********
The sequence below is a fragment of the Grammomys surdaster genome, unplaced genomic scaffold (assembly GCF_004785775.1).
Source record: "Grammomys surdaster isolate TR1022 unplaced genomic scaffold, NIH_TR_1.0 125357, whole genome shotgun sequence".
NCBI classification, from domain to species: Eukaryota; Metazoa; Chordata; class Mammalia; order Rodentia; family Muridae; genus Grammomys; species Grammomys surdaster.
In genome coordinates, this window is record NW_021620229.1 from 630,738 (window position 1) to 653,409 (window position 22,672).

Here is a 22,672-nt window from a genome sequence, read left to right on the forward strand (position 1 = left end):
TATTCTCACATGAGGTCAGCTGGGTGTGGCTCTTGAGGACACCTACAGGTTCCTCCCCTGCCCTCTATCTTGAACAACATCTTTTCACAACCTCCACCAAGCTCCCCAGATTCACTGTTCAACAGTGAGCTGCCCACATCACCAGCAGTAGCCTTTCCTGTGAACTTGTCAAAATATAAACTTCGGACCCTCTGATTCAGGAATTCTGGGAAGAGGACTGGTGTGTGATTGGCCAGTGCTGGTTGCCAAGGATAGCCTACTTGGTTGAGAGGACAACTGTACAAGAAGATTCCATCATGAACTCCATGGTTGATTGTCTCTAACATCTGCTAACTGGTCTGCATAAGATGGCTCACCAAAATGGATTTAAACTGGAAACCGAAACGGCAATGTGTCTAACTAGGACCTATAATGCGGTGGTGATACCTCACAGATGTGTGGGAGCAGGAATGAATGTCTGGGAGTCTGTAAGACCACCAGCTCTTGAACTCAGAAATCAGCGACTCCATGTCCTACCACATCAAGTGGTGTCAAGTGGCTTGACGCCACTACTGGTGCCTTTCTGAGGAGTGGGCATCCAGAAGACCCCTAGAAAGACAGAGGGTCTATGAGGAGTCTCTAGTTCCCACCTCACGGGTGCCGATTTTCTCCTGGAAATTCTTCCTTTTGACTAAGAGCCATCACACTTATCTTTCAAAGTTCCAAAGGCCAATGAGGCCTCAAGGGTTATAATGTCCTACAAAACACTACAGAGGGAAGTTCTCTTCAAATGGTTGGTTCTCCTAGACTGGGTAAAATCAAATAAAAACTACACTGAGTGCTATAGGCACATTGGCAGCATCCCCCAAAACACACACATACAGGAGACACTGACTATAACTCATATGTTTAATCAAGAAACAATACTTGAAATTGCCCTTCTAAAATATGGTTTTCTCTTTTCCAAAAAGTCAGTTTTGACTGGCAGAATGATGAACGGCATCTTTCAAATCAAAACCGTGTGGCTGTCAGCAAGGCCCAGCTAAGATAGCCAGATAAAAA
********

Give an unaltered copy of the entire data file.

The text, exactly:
The sequence below is a fragment of the Grammomys surdaster genome, unplaced genomic scaffold (assembly GCF_004785775.1).
Source record: "Grammomys surdaster isolate TR1022 unplaced genomic scaffold, NIH_TR_1.0 125357, whole genome shotgun sequence".
NCBI classification, from domain to species: Eukaryota; Metazoa; Chordata; class Mammalia; order Rodentia; family Muridae; genus Grammomys; species Grammomys surdaster.
In genome coordinates, this window is record NW_021620229.1 from 630,738 (window position 1) to 653,409 (window position 22,672).

Here is a 22,672-nt window from a genome sequence, read left to right on the forward strand (position 1 = left end):
TATTCTCACATGAGGTCAGCTGGGTGTGGCTCTTGAGGACACCTACAGGTTCCTCCCCTGCCCTCTATCTTGAACAACATCTTTTCACAACCTCCACCAAGCTCCCCAGATTCACTGTTCAACAGTGAGCTGCCCACATCACCAGCAGTAGCCTTTCCTGTGAACTTGTCAAAATATAAACTTCGGACCCTCTGATTCAGGAATTCTGGGAAGAGGACTGGTGTGTGATTGGCCAGTGCTGGTTGCCAAGGATAGCCTACTTGGTTGAGAGGACAACTGTACAAGAAGATTCCATCATGAACTCCATGGTTGATTGTCTCTAACATCTGCTAACTGGTCTGCATAAGATGGCTCACCAAAATGGATTTAAACTGGAAACCGAAACGGCAATGTGTCTAACTAGGACCTATAATGCGGTGGTGATACCTCACAGATGTGTGGGAGCAGGAATGAATGTCTGGGAGTCTGTAAGACCACCAGCTCTTGAACTCAGAAATCAGCGACTCCATGTCCTACCACATCAAGTGGTGTCAAGTGGCTTGACGCCACTACTGGTGCCTTTCTGAGGAGTGGGCATCCAGAAGACCCCTAGAAAGACAGAGGGTCTATGAGGAGTCTCTAGTTCCCACCTCACGGGTGCCGATTTTCTCCTGGAAATTCTTCCTTTTGACTAAGAGCCATCACACTTATCTTTCAAAGTTCCAAAGGCCAATGAGGCCTCAAGGGTTATAATGTCCTACAAAACACTACAGAGGGAAGTTCTCTTCAAATGGTTGGTTCTCCTAGACTGGGTAAAATCAAATAAAAACTACACTGAGTGCTATAGGCACATTGGCAGCATCCCCCAAAACACACACATACAGGAGACACTGACTATAACTCATATGTTTAATCAAGAAACAATACTTGAAATTGCCCTTCTAAAATATGGTTTTCTCTTTTCCAAAAAGTCAGTTTTGACTGGCAGAATGATGAACGGCATCTTTCAAATCAAAACCGTGTGGCTGTCAGCAAGGCCCAGCTAAGATAGCCAGATAAAAA